Overview

In the final two weeks of the semester I focused on tying together the pieces of my T-Base lathe project. I first selected a spindle based on my estimated requirements for torque and cutting speed. I then compiled all of the assemblies from previous sections into a single CAD assembly and designed the tool post, machine base, and spindle mounts. I also built a comprehensive error budget that predicts and tracks errors due to both stiffness and geometrical misalignment for the entire lathe. I then manufactured a number of components that were previously made from plastic, assembled the lathe, and implemented CNC controls. Finally, I cut a few test parts, measured the performance, and compared to my error budget.

Spindle

In previous weeks I made a developed a spreadsheet to calculate the cutting power required to face an aluminum blank. For a cut depth of 100 m with a feed rate of 152 m/min and a chip load of 0.46mm/rev my estimated torque required was 310 N.mm with a spindle speed of 3,800 RPM. The total power requirement was 140 Watts. The motor provided for the class was rated for 21 oz-in of torque (McMaster) at 3,000 RPM which equates to 140 N.mm of torque. A number of students and I searched for a similarly priced alternative and found that a trim router could meet my performance requirements at the same price point. I purchased a makita RT0701 router which comes with a 1/4” collet pre-attached. The router is rated for 900 Watts of power at 10,000 RPM (Makita) and I calculated a resulting 0.85N.m of torque below.

The calculations suggest the trim router is more than capably of meeting the performance requirements to enable my lathe to make small cuts on aluminum parts. The largest risk of selecting the trim router was its minimum speed of 10,000 RPM. Such high speeds would not be acceptable for ferrous alloys. Machining aluminum at such high speeds will require a similarly high feed rate.

Increasing Stiffness in Linear Stage and Rotary Modules

My first linear stage proved to be sufficiently stiff while the second, made of plastic components was not suitable for use as a machine tool. Thus, my first task was to rigidize the second stage. I accomplished this by replacing key elements such as the carriage plate and the base with aluminum plates with thickness of ¼” and ½” respectively. The elastic modulus of the plastic components was on the order of 3 GPa and replacing with aluminum (69 GPa) provides a stiffness increase of 23x for the replaced components. Because the plastic stage components were designed for manufacture on a laser cutter, it was easy to directly substitute water jet as the manufacturing process. The image below shows the modified linear stage. The rotary motion module includes the bearing, leads crew, and bearing block. Previously, the bearing block for the X-Axis was made of ABS plastic while the bearing block of the Z-Axis was made of aluminum. This week, the X-Axis bearing block was replaced with an aluminum block shown below. In last week’s analysis I identified the plastic block as a critical source of error.

Carriage plate, bearing block, and base plate manufactured from aluminum to increase stiffness

Tool Post and Spindle Mount

With the basic elements for rotary and linear motion complete and the spindle selected, I designed components to fixture the tool and the spindle. The tool holder and spindle mount were designed to be very rigid in order to minimize chatter. The tool holder was fabricated from a single block of aluminum and utilizes three set screws to fix the tool in the post. While it would have been desirable to implement an adjustable tool height, I decided to forego including an adjustment mechanism in favor of leaving a slight gap for shims between the tool and tool holder.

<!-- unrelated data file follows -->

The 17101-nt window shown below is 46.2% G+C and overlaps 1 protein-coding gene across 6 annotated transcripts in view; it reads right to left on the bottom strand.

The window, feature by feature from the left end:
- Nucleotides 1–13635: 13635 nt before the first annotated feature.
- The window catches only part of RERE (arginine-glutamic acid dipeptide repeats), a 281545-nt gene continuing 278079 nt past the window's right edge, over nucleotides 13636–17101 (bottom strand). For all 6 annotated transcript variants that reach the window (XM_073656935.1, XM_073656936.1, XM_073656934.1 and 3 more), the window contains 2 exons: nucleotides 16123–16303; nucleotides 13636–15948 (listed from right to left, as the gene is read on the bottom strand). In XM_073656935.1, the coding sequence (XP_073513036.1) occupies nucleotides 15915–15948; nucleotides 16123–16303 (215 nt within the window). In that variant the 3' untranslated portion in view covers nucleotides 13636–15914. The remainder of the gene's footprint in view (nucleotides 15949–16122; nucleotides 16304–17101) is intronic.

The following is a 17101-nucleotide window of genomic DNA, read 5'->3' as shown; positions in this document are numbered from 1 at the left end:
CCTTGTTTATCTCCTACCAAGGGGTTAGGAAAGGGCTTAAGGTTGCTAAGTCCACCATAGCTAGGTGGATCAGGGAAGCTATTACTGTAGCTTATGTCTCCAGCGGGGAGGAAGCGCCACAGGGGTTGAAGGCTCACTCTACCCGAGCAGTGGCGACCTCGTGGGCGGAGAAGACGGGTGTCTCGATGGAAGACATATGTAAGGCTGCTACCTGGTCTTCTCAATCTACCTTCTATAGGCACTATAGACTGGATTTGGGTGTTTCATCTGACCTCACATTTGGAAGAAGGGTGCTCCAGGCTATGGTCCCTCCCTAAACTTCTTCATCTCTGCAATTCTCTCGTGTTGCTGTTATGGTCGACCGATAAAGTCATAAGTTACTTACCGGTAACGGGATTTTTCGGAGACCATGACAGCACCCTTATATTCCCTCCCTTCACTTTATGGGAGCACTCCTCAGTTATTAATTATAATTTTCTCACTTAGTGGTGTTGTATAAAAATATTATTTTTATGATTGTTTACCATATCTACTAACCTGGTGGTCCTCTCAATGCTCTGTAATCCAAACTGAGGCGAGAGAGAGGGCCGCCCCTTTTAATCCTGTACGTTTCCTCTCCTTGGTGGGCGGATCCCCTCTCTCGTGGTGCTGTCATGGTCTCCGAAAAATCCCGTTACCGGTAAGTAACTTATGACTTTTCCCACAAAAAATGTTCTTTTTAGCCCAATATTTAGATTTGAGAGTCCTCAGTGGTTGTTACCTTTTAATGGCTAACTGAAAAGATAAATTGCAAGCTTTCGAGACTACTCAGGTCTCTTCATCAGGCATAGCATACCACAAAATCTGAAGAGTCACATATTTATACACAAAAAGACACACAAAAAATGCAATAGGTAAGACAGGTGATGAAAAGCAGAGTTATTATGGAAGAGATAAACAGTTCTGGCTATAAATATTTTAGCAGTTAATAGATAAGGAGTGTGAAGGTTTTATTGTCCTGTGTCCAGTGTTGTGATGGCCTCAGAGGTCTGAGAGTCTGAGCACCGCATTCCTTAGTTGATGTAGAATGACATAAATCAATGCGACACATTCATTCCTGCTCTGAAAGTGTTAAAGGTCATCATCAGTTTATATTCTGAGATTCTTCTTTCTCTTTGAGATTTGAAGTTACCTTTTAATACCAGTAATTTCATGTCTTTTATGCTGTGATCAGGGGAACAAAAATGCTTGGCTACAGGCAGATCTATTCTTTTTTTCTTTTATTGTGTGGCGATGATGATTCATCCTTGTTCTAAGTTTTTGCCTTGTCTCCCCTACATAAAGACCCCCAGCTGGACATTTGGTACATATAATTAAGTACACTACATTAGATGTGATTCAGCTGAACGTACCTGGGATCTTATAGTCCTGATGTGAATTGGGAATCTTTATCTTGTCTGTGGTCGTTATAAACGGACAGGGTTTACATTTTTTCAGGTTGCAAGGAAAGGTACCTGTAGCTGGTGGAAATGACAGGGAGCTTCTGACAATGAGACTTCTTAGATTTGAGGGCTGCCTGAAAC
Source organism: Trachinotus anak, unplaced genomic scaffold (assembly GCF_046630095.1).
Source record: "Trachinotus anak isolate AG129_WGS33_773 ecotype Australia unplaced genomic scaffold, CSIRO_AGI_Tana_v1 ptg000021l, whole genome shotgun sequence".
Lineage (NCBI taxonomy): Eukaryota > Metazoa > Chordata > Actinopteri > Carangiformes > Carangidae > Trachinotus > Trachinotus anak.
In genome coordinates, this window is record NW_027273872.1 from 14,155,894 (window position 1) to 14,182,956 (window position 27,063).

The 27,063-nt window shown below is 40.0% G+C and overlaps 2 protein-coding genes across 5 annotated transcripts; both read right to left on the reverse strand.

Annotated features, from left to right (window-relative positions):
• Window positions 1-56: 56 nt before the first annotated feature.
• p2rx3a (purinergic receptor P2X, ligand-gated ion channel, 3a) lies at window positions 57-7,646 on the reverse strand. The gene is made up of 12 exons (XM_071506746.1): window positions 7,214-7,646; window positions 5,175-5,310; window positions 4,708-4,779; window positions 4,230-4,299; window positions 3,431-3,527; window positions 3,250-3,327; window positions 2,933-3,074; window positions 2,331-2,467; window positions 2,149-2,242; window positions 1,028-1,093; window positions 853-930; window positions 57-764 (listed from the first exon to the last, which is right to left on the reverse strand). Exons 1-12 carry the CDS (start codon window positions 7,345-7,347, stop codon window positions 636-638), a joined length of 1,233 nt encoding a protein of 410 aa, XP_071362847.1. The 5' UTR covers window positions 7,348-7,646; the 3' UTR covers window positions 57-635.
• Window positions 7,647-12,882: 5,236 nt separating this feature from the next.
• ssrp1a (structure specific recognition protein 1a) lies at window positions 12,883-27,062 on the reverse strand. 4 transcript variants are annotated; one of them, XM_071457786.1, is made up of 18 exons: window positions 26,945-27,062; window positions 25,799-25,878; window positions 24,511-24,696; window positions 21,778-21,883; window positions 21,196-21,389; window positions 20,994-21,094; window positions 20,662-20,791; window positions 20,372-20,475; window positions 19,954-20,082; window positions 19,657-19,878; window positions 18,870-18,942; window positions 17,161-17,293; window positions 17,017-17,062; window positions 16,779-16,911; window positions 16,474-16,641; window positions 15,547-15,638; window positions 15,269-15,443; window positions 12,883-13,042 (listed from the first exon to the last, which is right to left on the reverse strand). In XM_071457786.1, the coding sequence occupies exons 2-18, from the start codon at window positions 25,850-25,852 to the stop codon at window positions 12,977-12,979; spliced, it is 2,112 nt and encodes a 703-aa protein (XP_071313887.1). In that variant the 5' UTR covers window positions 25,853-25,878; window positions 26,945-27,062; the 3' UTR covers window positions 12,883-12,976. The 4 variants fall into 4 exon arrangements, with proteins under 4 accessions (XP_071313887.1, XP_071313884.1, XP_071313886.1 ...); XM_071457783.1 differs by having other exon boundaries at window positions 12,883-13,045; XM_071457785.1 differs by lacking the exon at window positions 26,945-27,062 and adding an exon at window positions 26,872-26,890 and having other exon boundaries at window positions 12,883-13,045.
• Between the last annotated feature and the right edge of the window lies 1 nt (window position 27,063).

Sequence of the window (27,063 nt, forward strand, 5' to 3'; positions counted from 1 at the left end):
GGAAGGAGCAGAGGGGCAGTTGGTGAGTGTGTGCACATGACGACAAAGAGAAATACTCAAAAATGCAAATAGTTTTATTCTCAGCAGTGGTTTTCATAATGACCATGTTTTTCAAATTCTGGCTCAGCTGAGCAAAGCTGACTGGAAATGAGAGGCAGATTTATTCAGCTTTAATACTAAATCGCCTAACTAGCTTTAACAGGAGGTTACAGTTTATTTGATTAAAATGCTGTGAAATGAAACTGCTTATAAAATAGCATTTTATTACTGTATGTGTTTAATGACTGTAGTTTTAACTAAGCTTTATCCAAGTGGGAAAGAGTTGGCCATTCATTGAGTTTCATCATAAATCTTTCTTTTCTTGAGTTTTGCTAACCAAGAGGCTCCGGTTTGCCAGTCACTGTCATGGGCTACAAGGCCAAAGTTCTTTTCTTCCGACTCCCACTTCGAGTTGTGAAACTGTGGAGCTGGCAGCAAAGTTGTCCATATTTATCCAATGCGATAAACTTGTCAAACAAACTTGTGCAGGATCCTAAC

Milling the tool post

CAD Modeling

All parts to be fabricated were first modeled and assembled in a CAD assembly using OnShape software. I chose OnShape for its flexibility (you can model from any computer) as well as its robustness. I found that OnShape was highly capable of keeping track of a large number of components and assemblies and even allowed me to edit parts in place which was very helpful for generating bolt patterns. A rendering of the assembled model is shown below and clicking the link provides a direct link to my CAD assembly.

Final assembly rendered in OnShape

Integration

The lathe was designed from early stages to accommodate computer-controlled stepper motors for actuation of the linear axes. Each axis is controlled by a nema-17 stepper motor with each motor having 200 full steps per revolution. The motors are controlled by an Arduino UNO which controls the motor pulses produced by a CNCshield. The Arduino interprets GCODE via grbl g-code parsing software. Gcode commands were hand-coded and sent to the Arduino by a Raspberry PI computer which was chosen for its low cost and compactness.

Testing

Testing was carried out by facing a 10mm diameter aluminum spacer. The spacer was CA glued to a 1/4” dowel pin secured in the collet. GCode was hand-written to operate the lathe automatically. The code, shown below, commands the lathe to remove 0.5mm of material in five passes. Feed rate is set to 100 mm/min.

#GCODE Commands for Facing 0.5mm from 10mm aluminum rod 
#Note spindle control is manual
N1  G54
N2 G1 Z.1 F150
N3 X6 F100
N4 X0 Z0 F250
N5 Z.2 F150
N6 X6 F100
N7 X0 Z0 F250
N8 Z.3 F150
N9 X6 F100
N10 X0 Z0 F250
N11 Z.4 F150
N12 X6 F100
N13 X0 Z0 F250
N14 Z.45 F150
N15 X6 F100
N16 X0 Z0 F250
N17 Z.5 F150
N18 X6 F100
N19 Z-10 F250
N20 X-5 F250

Measuring Stiffness